Weird Norfolk: The jilted Tudor ghost that haunts a National Trust hall

PLACESOXBURGH HALLEXTERIORDATED 23RD APRIL 1964PLATE P5814

Oxburgh Hall exterior, taken in 1964 - Credit: Archant

It is a building filled with centuries of secrets and the ghost of a woman who died of a broken heart more than 500 years ago.

Built during the Wars of the Roses, Oxburgh Hall near Swaffham was completed for Sir Edmund Bedingfield in 1482 and the family has lived at the hall since, although ownership was passed to the National Trust in 1952.

Set in a square moat, the hall has welcomed royalty: Henry VII visited with his wife Elizabeth of York, his mother Margaret Beaufort and several bishops.

But it is the ghostly visitor that concerns Weird Norfolk today, that of a woman in traditional Tudor dress, who has been seen roaming through the north of the hall.

Witnesses – and there are very few – claim that the ghost drifts through the one of the oldest parts of the hall, the north wing where the tall gatehouse and towers stand.

According to the National Trust, which runs the historic building: “It’s said that the ghost of a jilted lover, a Countess of Italy, still roams the North Bedroom and north staircase.

“It’s thought she killed herself after jumping out of the North Bedroom window, drowning in the moat below. Visitors have since seen a woman in Tudor dress walking in the grounds, only to be told there were no costume volunteers around that day.

House Steward Teresa Squires walks through the secret door in the library of Oxburgh Hall.City: Oxb

Teresa Squires walks through the secret door in the library of Oxburgh Hall. - Credit: Archant

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“And environmental systems still report sudden unexplained drops in temperature!”

Other stories claim the ghost is the spirit of a Spanish woman who disappeared at Oxburgh in the 16th century a month before she gave birth to her lover’s child.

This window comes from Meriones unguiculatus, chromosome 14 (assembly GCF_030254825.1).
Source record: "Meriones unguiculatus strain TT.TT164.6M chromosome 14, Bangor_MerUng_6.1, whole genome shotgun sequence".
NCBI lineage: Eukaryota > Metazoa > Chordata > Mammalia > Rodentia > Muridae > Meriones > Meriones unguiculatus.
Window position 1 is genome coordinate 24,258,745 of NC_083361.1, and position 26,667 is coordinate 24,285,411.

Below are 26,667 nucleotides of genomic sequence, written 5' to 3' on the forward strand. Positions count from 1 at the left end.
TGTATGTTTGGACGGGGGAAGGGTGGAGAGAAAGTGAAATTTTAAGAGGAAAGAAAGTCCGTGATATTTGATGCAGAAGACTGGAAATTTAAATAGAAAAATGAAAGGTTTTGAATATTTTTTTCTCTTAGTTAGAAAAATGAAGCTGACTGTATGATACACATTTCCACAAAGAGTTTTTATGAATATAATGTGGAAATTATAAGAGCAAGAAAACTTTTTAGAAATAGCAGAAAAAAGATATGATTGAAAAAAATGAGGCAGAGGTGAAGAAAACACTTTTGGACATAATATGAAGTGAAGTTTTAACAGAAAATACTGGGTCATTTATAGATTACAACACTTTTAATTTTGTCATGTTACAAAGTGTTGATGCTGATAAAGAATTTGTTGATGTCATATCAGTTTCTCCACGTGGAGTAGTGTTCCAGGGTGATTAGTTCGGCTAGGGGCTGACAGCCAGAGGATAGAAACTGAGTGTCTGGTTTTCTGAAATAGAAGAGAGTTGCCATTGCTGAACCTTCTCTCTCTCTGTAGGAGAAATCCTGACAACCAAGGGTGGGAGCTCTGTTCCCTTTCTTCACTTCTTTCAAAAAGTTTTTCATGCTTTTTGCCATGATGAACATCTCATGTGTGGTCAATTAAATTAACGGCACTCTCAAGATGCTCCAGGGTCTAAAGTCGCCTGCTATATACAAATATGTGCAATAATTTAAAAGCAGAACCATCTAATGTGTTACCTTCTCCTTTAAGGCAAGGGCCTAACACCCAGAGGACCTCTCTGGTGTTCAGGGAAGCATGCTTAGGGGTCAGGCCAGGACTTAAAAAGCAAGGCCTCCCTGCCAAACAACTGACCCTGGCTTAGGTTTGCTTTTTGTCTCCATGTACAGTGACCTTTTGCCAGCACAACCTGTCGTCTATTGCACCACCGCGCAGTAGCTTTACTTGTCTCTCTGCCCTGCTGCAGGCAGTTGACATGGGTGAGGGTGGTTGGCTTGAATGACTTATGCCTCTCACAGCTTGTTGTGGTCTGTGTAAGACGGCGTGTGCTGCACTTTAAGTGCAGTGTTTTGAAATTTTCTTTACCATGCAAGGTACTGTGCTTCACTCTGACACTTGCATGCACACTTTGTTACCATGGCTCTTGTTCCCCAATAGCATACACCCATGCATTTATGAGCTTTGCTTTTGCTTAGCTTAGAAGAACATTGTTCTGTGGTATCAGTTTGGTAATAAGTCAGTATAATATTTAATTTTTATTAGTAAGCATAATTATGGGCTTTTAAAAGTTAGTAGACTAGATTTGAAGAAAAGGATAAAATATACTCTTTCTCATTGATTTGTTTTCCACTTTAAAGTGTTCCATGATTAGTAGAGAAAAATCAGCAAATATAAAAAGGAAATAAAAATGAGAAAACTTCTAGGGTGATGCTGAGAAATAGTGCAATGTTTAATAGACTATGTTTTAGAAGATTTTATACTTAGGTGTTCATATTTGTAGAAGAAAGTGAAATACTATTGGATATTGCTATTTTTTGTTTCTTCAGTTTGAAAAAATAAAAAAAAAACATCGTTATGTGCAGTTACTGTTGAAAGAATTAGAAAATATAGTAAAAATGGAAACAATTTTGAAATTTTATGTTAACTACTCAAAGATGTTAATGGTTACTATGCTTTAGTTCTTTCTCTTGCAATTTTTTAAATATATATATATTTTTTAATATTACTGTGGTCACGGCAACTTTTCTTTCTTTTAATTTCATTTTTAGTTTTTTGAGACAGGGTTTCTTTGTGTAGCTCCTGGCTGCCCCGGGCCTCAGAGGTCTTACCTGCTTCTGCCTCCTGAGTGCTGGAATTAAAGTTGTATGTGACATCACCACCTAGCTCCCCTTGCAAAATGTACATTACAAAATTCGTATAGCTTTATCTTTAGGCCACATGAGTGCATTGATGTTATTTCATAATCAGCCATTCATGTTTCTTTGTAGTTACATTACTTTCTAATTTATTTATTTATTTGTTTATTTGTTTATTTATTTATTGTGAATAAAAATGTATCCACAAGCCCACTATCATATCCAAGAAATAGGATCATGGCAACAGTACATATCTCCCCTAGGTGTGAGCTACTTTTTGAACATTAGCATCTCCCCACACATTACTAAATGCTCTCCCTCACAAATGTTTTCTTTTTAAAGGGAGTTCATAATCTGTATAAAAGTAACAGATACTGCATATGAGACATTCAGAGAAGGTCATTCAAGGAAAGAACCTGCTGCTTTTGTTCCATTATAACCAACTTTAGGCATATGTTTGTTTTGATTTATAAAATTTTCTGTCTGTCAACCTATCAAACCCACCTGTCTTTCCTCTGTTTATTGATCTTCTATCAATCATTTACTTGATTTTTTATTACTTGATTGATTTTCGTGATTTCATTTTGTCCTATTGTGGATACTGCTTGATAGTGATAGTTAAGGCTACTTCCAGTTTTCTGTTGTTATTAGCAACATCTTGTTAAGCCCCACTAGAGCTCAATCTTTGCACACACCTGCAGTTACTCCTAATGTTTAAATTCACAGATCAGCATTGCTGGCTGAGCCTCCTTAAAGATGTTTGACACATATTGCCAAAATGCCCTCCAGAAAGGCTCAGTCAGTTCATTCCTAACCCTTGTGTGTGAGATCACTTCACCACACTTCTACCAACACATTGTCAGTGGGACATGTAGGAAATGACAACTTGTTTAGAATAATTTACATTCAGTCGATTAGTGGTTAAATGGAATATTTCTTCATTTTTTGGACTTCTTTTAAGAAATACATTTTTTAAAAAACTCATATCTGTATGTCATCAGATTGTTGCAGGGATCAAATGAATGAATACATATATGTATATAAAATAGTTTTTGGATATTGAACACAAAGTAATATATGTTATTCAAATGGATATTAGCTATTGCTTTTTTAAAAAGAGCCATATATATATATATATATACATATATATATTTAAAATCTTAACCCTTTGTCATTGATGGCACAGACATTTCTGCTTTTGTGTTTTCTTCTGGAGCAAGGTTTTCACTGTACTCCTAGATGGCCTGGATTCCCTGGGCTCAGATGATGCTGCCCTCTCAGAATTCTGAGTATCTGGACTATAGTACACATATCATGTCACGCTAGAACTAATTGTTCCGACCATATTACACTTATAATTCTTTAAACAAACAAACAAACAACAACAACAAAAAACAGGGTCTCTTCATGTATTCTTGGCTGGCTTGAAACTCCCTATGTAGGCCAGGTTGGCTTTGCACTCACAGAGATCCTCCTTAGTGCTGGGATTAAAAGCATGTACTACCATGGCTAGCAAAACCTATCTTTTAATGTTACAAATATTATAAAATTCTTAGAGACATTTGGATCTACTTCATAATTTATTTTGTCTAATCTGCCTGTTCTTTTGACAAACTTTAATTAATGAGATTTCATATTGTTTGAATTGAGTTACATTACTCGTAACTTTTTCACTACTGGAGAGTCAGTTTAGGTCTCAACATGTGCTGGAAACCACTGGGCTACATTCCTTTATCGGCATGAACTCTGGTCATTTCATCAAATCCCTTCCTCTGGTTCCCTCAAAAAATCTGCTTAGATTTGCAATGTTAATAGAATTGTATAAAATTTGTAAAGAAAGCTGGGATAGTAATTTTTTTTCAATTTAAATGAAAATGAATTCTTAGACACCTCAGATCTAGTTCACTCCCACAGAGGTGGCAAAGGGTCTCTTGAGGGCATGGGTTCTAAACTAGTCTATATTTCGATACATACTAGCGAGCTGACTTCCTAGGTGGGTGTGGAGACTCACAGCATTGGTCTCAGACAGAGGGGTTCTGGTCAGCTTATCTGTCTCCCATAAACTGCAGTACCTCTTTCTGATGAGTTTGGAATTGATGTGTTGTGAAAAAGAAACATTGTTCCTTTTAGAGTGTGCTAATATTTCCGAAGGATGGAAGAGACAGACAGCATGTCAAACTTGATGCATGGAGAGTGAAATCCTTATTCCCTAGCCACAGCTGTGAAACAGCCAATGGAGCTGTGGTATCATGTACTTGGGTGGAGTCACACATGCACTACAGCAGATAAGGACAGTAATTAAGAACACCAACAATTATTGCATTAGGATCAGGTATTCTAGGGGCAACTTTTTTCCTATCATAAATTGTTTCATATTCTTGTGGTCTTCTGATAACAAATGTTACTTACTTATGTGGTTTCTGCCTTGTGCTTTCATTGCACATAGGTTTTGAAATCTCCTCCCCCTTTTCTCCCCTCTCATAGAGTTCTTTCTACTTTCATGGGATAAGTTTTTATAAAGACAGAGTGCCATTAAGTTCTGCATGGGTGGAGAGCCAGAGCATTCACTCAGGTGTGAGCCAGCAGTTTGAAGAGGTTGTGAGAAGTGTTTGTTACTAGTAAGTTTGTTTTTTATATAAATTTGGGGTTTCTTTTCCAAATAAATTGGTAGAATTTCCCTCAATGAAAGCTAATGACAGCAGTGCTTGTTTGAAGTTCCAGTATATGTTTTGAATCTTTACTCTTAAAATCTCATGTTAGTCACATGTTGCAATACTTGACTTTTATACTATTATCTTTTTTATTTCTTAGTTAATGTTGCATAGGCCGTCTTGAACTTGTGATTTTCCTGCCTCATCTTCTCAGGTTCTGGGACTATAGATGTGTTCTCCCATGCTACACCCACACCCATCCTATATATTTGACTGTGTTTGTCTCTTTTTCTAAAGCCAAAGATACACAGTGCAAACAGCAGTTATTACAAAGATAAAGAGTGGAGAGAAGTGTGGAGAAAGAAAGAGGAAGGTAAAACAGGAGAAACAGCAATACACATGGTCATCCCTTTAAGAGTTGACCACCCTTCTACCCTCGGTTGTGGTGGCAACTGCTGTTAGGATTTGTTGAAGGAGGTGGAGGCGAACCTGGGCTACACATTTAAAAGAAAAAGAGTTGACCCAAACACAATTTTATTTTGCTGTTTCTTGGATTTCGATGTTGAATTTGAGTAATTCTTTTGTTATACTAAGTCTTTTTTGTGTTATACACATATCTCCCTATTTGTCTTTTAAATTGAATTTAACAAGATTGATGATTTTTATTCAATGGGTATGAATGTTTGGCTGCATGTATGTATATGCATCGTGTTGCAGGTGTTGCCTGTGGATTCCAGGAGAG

There is a painting in the Oxburgh collection titled, by the National Trust, An Unknown Lady aged 23 called ‘the Countess Miranda’ by Florentine artists and dated 1571.

It shows a beautiful young woman, her head turned slightly to the left, her right hand over her waist holding a highly decorative fan and wearing a small crown.
Her dress is white and embroidered heavily in gold and she has a lace collar and wears ornate jewellery: interestingly, the portrait was once thought to be Spanish but is now believed to be Italian.

The painting is often said to be that of Camilla Martelli, the lover and then the second wife of Cosimo I de Medici, the Grand Duke of Tuscany, but the dates don’t match.

Despite being endorsed by Pope Pius V, the marriage scandalised Florence and the Duke’s children from his first wife and as soon as Cosimo – who was far older than Camilla – died, the children sent their stepmother to a convent.

There is no record of Camilla coming to Oxburgh, but by the time she would have arrived in Britain, Catholic visitors would have needed to keep quiet about visiting other known Catholics.

After years of royal favour and very vocal support of Catholic Mary I in her claim to the throne, the succession of Elizabeth I saw the Bedingfield’s fortunes change dramatically.

In 1559, Queen Elizabeth’s Act of Uniformity effectively brought an end to Catholicism when it hailed the English Book of Common Prayer as the only acceptable book of prayer in England. Everyone was forced to go to church weekly, or they would be fined.

Oxburgh became a secret place where Catholics could worship far from the prying eyes of the Queen and her officials and this is why Oxburgh has its famous priest hole under a toilet where clerics could be hidden at a moment’s notice.

To continue to practice their faith was to risk their lives, but it was a price the Bedingfields were willing to pay: they hung laundry on the hedge to signal that mass was beginning.

In 2020, more than 2,000 artefacts which provided evidence of secret Catholic worship from Queen Elizabeth I’s reign were unearthed.

Found under the attic floorboards during a re-roofing project, the items included books, manuscripts, clothing and musical scores which had been hidden in the ancestral Bedingfeld home.

The National Trust also revealed that a fragment from a 1590 edition of a Spanish tale which was written in 1420 had been discovered and that the family would have had a special interest in reading Spanish stories, imbued as they were with Catholicism.

In 2016, a visitor to the hall claimed to have taken a photograph of a cloaked woman on the bridge at Oxburgh, a picture she later gave to a national newspaper and which was ‘verified’ by a psychic medium.

Ian Griffiths, who makes psychic readings from photographs, said at the time: “My guide tells me there's definitely a ghost spirit there. I feel it's a young woman around the age of 23 years old with long, dark brown hair who was very pretty looking.

“I feel she was around eight months pregnant and was drowned, it was something to do with struggling under the water.

“She was not married, her father worked with the Kings' horses and she's been seen on some stairs inside the castle.”